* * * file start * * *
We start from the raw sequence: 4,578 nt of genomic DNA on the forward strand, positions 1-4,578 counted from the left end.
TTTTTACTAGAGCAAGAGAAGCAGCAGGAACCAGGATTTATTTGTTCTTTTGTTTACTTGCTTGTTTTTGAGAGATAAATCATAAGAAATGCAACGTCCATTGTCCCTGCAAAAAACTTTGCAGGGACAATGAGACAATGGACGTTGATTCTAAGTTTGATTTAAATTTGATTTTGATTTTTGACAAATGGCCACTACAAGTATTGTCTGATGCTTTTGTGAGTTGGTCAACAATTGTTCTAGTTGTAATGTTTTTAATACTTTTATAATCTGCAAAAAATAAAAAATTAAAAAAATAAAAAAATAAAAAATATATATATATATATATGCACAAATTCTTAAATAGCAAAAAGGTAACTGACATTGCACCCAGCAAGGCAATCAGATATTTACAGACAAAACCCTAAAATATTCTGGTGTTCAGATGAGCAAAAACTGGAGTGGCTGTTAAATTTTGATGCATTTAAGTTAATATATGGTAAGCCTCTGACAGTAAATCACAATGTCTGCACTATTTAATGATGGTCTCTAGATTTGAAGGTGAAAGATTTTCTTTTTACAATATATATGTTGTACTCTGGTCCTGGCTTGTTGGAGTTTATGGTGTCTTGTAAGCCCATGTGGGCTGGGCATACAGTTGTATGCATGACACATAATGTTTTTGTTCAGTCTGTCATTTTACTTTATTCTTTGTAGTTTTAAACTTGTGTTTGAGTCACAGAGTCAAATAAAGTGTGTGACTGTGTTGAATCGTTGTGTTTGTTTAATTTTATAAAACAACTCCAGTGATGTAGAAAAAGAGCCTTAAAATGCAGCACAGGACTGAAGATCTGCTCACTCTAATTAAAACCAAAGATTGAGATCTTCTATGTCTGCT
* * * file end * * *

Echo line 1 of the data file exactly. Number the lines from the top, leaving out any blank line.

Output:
We start from the raw sequence: 4,578 nt of genomic DNA on the forward strand, positions 1-4,578 counted from the left end.